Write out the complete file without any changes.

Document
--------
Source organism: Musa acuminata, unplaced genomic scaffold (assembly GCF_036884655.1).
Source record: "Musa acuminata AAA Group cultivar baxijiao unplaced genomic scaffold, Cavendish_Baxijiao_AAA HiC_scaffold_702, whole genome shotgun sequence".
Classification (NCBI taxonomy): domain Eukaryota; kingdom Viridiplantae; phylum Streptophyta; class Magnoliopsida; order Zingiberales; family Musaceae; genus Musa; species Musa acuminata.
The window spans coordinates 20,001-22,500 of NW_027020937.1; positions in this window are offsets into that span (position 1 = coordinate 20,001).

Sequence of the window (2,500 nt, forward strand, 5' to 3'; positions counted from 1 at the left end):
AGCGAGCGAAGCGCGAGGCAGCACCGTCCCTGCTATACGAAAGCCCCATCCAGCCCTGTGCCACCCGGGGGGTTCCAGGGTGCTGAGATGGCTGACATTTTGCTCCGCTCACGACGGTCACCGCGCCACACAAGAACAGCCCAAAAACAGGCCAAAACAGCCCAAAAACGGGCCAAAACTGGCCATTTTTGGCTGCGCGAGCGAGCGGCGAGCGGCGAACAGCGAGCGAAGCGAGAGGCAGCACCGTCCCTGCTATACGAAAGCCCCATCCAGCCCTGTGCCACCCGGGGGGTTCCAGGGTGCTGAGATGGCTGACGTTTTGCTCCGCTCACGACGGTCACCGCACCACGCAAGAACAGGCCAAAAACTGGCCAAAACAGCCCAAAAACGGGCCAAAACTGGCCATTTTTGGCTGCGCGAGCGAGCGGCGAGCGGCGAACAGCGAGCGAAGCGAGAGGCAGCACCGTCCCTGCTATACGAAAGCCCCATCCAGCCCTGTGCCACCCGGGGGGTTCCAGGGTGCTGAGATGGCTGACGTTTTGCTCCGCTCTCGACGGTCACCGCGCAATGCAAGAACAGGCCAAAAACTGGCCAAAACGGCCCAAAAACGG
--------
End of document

Source organism: Musa acuminata, unplaced genomic scaffold (assembly GCF_036884655.1).
Source record: "Musa acuminata AAA Group cultivar baxijiao unplaced genomic scaffold, Cavendish_Baxijiao_AAA HiC_scaffold_702, whole genome shotgun sequence".
Classification (NCBI taxonomy): domain Eukaryota; kingdom Viridiplantae; phylum Streptophyta; class Magnoliopsida; order Zingiberales; family Musaceae; genus Musa; species Musa acuminata.
The window spans coordinates 20,001-22,500 of NW_027020937.1; positions in this window are offsets into that span (position 1 = coordinate 20,001).

Sequence of the window (2,500 nt, forward strand, 5' to 3'; positions counted from 1 at the left end):
AGCGAGCGAAGCGCGAGGCAGCACCGTCCCTGCTATACGAAAGCCCCATCCAGCCCTGTGCCACCCGGGGGGTTCCAGGGTGCTGAGATGGCTGACATTTTGCTCCGCTCACGACGGTCACCGCGCCACACAAGAACAGCCCAAAAACAGGCCAAAACAGCCCAAAAACGGGCCAAAACTGGCCATTTTTGGCTGCGCGAGCGAGCGGCGAGCGGCGAACAGCGAGCGAAGCGAGAGGCAGCACCGTCCCTGCTATACGAAAGCCCCATCCAGCCCTGTGCCACCCGGGGGGTTCCAGGGTGCTGAGATGGCTGACGTTTTGCTCCGCTCACGACGGTCACCGCACCACGCAAGAACAGGCCAAAAACTGGCCAAAACAGCCCAAAAACGGGCCAAAACTGGCCATTTTTGGCTGCGCGAGCGAGCGGCGAGCGGCGAACAGCGAGCGAAGCGAGAGGCAGCACCGTCCCTGCTATACGAAAGCCCCATCCAGCCCTGTGCCACCCGGGGGGTTCCAGGGTGCTGAGATGGCTGACGTTTTGCTCCGCTCTCGACGGTCACCGCGCAATGCAAGAACAGGCCAAAAACTGGCCAAAACGGCCCAAAAACGG